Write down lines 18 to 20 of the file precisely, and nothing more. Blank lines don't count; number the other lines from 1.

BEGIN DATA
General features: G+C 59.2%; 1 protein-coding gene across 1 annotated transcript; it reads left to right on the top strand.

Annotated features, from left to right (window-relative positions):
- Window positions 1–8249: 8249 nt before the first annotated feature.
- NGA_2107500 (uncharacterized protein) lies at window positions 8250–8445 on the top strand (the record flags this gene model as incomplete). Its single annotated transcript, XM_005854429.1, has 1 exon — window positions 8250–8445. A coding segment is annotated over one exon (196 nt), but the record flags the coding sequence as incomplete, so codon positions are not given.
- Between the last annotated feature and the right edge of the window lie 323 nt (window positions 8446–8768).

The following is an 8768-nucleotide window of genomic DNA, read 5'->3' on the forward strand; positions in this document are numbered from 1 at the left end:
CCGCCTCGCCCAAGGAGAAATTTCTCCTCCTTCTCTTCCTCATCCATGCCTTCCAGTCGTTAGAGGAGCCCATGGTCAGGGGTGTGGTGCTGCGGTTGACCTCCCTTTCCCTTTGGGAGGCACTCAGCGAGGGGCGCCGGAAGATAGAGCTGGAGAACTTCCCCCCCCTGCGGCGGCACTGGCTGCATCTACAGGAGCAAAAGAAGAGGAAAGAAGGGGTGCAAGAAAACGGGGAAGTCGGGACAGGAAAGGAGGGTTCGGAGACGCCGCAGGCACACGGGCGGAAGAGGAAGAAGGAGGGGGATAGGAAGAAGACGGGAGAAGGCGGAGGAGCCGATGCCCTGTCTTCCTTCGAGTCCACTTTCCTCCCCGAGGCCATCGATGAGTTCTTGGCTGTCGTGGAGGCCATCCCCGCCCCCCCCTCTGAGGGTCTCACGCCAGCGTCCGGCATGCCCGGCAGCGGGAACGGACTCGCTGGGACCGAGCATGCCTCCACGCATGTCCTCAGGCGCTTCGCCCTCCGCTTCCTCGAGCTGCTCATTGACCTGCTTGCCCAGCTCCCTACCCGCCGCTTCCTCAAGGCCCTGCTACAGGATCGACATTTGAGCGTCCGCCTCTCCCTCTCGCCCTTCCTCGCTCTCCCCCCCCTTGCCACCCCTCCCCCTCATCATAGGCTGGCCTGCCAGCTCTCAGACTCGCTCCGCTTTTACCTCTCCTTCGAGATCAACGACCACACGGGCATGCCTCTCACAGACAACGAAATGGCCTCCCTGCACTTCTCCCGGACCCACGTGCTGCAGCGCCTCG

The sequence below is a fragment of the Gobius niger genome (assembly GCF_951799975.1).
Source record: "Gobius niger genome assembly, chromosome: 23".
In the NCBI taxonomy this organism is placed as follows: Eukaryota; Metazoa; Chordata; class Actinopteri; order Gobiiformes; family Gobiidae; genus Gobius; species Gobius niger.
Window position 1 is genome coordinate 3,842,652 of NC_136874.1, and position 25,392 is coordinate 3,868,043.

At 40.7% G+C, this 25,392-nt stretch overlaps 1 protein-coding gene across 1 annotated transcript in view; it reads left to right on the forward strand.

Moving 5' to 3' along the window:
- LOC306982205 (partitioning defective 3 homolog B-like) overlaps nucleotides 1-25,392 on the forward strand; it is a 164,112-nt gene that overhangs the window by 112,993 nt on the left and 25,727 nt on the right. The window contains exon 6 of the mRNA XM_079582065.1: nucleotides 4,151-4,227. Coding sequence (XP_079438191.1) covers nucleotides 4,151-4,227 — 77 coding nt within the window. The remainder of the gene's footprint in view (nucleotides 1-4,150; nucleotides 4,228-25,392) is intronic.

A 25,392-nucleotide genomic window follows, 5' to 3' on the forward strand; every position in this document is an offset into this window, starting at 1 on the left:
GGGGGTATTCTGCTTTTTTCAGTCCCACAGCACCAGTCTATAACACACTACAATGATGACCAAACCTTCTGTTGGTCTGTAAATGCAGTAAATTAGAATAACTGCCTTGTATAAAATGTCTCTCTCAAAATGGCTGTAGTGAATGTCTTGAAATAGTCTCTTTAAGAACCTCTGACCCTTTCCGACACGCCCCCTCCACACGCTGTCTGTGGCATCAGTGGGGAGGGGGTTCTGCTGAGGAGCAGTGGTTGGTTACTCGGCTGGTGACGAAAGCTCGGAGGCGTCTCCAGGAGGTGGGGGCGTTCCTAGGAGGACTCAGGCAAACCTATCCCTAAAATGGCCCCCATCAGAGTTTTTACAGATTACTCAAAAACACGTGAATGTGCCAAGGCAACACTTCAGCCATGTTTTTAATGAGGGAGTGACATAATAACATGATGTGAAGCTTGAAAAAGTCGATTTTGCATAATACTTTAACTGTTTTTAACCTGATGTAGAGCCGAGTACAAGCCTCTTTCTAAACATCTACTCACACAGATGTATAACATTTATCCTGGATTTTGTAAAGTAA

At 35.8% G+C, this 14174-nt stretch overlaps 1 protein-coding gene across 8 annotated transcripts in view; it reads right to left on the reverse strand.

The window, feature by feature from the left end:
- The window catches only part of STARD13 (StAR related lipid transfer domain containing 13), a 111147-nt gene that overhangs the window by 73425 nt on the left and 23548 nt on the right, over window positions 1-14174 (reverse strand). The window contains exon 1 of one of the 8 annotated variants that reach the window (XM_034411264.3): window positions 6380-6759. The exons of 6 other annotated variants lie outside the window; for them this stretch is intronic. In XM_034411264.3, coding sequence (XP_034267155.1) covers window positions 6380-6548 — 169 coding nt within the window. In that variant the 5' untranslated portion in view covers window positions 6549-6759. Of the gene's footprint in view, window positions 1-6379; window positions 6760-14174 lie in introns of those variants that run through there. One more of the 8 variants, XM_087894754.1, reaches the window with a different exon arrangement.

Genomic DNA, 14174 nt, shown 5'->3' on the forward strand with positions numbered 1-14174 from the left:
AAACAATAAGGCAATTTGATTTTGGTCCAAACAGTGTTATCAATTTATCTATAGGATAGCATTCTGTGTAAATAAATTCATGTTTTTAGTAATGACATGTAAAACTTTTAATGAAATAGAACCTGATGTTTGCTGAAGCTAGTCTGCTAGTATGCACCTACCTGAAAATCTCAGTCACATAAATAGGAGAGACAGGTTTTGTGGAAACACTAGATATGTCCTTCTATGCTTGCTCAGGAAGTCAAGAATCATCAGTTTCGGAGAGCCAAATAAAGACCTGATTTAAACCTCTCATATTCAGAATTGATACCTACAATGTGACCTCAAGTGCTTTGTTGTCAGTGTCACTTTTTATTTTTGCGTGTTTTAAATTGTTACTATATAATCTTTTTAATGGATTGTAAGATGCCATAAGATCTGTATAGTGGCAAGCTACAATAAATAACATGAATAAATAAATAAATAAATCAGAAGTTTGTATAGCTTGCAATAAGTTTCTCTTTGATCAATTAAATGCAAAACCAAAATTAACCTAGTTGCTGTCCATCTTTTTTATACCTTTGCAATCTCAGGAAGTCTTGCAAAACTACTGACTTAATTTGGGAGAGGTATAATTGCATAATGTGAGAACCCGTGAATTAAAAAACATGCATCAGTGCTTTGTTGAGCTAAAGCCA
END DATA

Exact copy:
The window, feature by feature from the left end:
- The window catches only part of STARD13 (StAR related lipid transfer domain containing 13), a 111147-nt gene that overhangs the window by 73425 nt on the left and 23548 nt on the right, over window positions 1-14174 (reverse strand). The window contains exon 1 of one of the 8 annotated variants that reach the window (XM_034411264.3): window positions 6380-6759. The exons of 6 other annotated variants lie outside the window; for them this stretch is intronic. In XM_034411264.3, coding sequence (XP_034267155.1) covers window positions 6380-6548 — 169 coding nt within the window. In that variant the 5' untranslated portion in view covers window positions 6549-6759. Of the gene's footprint in view, window positions 1-6379; window positions 6760-14174 lie in introns of those variants that run through there. One more of the 8 variants, XM_087894754.1, reaches the window with a different exon arrangement.

Genomic DNA, 14174 nt, shown 5'->3' on the forward strand with positions numbered 1-14174 from the left: